So, given that Mark quotes him so early in the piece I wonder, what did Isaiah actually say?  Well we find in Isaiah 40:1-11 that God has taken Isaiah aside and prepared him with a new message for the Israelites who are living in exile.  “Speak comfort to the people”, says the LORD, “because the people have served their sentence”.  Their saviour is coming along the wilderness road, levelling the road and making a way of travel.  Repentance is not complex, and while it is not easy because it is so confronting to human pride, it is simple.  God has seen that human life is temporary and that women and men are inconsistent in their ways because of this limitation upon them.  Individuals die but the story of God lives on.  God tells Isaiah, and we can presume that God also tells John the Baptiser, to go, get up on a high place and proclaim that story loudly.  The instruction to Isaiah and to John is to tell the Jerusalemites the story of salvation so that they can then get about telling every citizen of the world that God is present.  God is coming, God has come, and when God comes the good leader will feed the hungry, clothe the exposed, and carry the broken ones close.

As far as Isaiah is concerned this is a commissioning passage, a personal call to prophetic ministry much like the ones recorded in Isaiah 6 and Isaiah 61.  If you read closely you’ll see that the call to comfort and speak is given to the angels, one of whom commands (Isaiah 40:3) the opening of the way home: a second ex-hodos through the wilderness like the first one was through the sea.  But Isaiah’s and John’s message is that this will be an easy road, unlike the trek of Moses, since the land will fall flat, and the road will be straight and direct.  This is a road without wandering or struggling.  Another angel commands Isaiah to proclaim the message of God’s constancy (Isaiah 40:6) to God’s people who are dead grass (Isaiah 40:6-8).  As the Korahites sang in Psalm 80:10-13, (which I read as our call to worship), God is constant regarding the promises of the covenant, and the people’s hope of restoration is secure.  Six hundred years later John is telling the same story, and soon enough Jesus will repeat God’s message over and over.

Peter reminds us in his letter that God is beyond age and epoch.  God is not slow, God is not limited, God has chosen to be patient and God is not feeling pressured to act or be rushed.  Even as the Israelites and Judahites waited for God in exile, even as the Judeans of Jesus’ day suffered under Roman occupation and cried out for God to restore a king from the Davidic line, (rather than an Idumean puppet appointed by Caesar), the God of Abraham waited.  Jesus had come and gone in Peter’s lifetime, but the Romans remained.  But Peter remembered God’s promise to return to earth and he trusted God to come in the fulness of God’s time.  Peter reminds his readers, the people of his church but also any to whom he had ministered in the past, that when God arrives you’ll not miss it because it will be bright and loud and violent.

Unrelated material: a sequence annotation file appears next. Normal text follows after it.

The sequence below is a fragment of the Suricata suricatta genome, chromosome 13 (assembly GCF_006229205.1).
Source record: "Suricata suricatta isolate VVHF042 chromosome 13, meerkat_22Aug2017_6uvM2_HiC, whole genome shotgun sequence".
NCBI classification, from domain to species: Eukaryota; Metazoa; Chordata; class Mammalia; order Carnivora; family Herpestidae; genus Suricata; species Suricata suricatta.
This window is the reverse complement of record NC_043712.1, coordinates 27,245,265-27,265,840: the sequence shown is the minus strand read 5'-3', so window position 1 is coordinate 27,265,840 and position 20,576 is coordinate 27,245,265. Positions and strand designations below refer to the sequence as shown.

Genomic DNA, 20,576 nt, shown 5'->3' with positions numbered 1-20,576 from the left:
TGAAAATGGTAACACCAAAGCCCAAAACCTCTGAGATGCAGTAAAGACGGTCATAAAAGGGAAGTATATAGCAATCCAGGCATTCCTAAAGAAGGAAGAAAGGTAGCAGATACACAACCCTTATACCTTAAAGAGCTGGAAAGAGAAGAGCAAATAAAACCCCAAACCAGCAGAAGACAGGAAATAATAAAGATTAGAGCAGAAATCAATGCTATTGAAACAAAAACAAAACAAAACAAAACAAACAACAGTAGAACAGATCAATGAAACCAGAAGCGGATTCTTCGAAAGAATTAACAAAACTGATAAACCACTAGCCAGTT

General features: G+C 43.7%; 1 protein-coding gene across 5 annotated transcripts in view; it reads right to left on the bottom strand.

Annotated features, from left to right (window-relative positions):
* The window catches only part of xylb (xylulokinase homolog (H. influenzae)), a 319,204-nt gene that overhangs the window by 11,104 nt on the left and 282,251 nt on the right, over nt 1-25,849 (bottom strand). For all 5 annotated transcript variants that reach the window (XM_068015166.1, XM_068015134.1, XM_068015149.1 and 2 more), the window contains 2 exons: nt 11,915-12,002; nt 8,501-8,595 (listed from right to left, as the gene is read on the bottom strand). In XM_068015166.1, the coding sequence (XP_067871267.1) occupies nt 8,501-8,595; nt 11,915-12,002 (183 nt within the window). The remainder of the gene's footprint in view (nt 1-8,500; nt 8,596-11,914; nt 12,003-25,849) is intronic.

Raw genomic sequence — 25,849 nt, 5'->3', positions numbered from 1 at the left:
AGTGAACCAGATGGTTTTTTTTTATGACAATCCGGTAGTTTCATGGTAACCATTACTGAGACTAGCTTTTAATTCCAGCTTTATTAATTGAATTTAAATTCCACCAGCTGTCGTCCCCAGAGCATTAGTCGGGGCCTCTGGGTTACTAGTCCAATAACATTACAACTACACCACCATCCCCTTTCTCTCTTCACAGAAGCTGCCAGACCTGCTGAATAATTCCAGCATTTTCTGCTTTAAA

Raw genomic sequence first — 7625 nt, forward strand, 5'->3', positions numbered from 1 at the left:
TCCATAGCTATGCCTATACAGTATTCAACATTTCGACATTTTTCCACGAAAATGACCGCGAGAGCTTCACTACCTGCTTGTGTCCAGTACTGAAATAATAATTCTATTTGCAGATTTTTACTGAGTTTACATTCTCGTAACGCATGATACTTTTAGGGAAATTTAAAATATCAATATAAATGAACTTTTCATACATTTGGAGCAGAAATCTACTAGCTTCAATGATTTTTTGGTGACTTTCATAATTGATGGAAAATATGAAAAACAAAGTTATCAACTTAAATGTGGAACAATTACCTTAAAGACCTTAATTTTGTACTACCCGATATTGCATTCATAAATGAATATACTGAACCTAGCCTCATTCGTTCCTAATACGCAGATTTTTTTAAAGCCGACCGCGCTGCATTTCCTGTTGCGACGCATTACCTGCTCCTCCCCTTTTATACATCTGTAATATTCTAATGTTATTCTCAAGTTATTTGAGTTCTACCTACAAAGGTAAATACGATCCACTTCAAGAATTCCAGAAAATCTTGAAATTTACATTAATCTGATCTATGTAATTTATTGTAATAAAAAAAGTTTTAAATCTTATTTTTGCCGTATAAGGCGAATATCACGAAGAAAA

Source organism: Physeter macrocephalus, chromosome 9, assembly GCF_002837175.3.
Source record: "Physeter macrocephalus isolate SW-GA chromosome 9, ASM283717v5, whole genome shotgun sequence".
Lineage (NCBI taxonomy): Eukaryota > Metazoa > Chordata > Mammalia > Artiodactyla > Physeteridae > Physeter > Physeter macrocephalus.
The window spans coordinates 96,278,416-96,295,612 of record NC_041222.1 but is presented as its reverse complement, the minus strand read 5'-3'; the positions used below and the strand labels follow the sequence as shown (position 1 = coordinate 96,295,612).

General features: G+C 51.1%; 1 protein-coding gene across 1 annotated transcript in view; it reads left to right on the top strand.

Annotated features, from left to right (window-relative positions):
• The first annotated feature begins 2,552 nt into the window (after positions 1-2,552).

Advent is the time in the Christian calendar when we remember that Jesus is the Once and Future King, to borrow a phrase from the legends of Avalon and Camelot.  Peter’s story of light and sound is obviously not a retelling of the night in Bethlehem when shepherds watched, and three wee kings arrived.  Like the exiles, the Judeans, the Romans, and the Antiochenes we wait for God to return for us and lead us home along that straight, wide, and flat road.  We believe the word of God when his disciples remind us that all that surrounds us is finite and that it will be swept away when God returns. We believe the word of God and are reminded that finite does not mean without value:  Peter is saying we must not hold onto the world or depend upon it for our safety, but we are to utilise it for the work of proclaiming the gospel.  Use it, use it up, but don’t waste it.  Demonstrate the same patience that God shows, and model your life on the generous and unhurried flow of Jesus, the one who was often busy but never hassled.  Live with integrity in a world which is mocking your trust.

The first words of Mark read “The beginning of the good news of Jesus Christ the son of God”.  In the light of all we know about Jesus and his ministry, and all that Peter reminded us of, must this sentence refer only to Mark 1:1 as some Greek version of “Once upon a time in a land far far away”, or even “In the beginning”?  Or is the whole book of Mark only the beginning of the good news, and further instalments of the gospel are not to be found in Mark 1:2, Mark 2:1, or even in Mark 16:9, but in what we say and do with the message in our day?  Where Advent reminds us that the one who came to Bethlehem is coming again, and to Yallourn and Moe this time I think it’s more of the second, that the gospel continues in us.  Now the mandate given to the prophets, the psalmists, and the apostles is given to us.  Our task is to speak comfort to the city, not Jerusalem or Rome but the City of Latrobe, and to assure them of the coming grace of peace and restoration.  Our Christmas message to the community is that when the Lord comes he is coming for them to welcome them home.